For goodness sakes, you graduated from a culinary arts program! What decent cook or chef doesn’t use grams to weigh ingredients and or share their recipes!
Jennifer Farley says
Merry Christmas to you as well!
Steph Bencharit says
Your comment is exceptionally rude and a most childish way to provide a critique on her work. To insult her competence as both a chef and a human being, on Christmas no less, over a matter of ounces vs grams is pathetic and YOU, madame, should be absolutely ashamed of yourself – NOT Jennifer. Pull yourself together, you’re embarrassing yourself.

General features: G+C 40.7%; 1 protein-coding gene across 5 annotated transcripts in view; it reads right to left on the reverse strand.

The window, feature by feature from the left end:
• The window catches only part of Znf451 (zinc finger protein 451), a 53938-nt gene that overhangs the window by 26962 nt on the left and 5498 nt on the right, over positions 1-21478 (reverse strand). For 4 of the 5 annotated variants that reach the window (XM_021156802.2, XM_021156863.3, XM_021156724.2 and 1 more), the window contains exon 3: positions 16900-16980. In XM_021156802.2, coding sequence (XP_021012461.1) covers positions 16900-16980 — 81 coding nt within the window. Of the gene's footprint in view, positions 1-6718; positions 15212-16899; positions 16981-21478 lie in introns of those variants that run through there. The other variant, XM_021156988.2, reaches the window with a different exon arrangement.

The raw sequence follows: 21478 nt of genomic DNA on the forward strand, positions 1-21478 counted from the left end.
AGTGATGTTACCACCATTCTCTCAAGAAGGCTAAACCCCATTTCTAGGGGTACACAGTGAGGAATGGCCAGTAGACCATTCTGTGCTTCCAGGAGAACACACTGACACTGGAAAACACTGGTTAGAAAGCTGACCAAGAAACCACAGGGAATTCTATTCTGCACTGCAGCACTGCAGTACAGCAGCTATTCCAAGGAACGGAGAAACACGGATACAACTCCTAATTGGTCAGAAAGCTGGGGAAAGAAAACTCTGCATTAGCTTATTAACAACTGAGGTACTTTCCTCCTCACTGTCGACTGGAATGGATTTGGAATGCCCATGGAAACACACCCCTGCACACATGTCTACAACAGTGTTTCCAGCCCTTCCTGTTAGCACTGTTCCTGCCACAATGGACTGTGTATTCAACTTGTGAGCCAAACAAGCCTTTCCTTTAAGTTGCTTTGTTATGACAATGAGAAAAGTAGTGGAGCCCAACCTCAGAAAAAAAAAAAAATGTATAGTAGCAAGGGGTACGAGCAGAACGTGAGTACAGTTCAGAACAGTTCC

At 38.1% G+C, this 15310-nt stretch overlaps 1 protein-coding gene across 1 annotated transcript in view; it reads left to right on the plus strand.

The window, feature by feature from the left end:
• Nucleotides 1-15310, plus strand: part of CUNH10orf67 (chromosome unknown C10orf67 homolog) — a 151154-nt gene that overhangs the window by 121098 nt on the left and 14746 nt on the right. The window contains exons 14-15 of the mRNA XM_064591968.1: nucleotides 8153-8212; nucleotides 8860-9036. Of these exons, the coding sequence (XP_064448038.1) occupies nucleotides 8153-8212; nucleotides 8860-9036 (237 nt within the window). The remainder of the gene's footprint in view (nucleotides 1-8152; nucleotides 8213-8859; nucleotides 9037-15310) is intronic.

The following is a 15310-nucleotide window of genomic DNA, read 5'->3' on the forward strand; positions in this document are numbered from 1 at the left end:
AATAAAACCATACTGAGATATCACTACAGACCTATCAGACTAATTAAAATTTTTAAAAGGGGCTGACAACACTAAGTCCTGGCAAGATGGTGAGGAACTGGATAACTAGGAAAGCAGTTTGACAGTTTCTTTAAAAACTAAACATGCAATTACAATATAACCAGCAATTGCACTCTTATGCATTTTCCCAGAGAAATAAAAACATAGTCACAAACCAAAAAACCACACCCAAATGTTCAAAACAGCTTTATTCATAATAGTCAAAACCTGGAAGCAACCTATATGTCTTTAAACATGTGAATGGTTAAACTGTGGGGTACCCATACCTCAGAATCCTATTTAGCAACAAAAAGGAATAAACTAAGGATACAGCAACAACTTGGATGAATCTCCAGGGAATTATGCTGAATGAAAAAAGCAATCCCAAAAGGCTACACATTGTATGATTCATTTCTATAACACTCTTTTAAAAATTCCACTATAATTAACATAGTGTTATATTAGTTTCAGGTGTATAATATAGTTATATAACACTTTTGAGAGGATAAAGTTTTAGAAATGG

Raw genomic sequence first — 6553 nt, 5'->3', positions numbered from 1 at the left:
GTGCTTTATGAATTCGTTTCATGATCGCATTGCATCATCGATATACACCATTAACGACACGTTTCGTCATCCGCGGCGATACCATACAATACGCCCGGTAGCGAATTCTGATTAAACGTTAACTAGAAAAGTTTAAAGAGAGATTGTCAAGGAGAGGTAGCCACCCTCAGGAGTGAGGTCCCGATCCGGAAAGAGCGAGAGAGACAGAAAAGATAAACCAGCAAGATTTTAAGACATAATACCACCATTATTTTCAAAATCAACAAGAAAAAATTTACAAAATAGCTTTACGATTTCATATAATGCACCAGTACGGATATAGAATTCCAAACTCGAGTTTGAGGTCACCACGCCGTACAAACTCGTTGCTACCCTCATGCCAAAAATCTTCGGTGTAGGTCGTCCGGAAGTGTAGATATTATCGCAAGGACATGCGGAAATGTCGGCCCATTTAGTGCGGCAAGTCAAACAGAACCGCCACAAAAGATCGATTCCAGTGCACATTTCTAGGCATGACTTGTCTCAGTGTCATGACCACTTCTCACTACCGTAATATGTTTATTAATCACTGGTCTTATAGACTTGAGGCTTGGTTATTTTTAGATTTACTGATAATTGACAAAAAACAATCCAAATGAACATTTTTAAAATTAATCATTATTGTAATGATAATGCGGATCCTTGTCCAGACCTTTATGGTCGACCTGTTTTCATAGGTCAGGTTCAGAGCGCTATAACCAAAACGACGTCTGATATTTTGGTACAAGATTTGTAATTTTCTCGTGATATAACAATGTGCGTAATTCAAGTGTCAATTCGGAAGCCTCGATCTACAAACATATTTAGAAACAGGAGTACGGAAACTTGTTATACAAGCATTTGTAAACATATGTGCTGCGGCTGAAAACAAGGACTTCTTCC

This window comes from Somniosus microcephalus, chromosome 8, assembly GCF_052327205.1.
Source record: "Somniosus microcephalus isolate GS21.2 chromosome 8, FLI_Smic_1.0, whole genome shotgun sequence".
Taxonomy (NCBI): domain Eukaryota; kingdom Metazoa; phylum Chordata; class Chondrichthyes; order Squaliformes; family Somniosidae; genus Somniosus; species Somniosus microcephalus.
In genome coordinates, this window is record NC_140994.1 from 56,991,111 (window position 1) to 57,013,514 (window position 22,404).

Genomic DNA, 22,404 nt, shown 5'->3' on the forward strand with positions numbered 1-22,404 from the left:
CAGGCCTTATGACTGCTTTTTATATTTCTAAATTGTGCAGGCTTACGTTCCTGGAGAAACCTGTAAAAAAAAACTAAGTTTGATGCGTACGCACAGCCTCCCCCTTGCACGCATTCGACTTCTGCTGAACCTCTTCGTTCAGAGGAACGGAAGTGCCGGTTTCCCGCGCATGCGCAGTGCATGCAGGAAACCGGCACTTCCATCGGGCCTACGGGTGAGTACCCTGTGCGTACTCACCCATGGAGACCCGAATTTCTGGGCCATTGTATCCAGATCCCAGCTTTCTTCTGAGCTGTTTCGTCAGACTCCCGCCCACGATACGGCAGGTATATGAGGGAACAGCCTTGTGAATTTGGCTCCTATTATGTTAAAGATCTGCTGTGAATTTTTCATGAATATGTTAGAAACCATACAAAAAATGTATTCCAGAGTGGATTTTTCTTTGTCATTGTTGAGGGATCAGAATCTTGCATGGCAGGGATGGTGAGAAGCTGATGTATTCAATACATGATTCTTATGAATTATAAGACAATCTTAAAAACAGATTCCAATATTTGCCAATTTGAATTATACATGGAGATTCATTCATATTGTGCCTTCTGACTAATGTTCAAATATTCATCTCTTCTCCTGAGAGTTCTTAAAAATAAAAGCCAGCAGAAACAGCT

Steph (Restaurant owner and proud advocate of ALL women who cook and share their recipes!)
Yang Yang says
Thank for sharing this wonderful recipe! I plan to make these cookies again for my hard-working colleagues on the COVID units. This time, I want to use cookie cutter to make them prettier. Are you still able to roll the dough out after it becomes hard after chilling? I just want to get prepared. Thanks!
Jennifer Farley says
Yes, you just want to let the dough sit on the counter at room temperature for about 5 minutes first to let the butter soften. If you roll it and it starts cracking, let it rest a bit longer.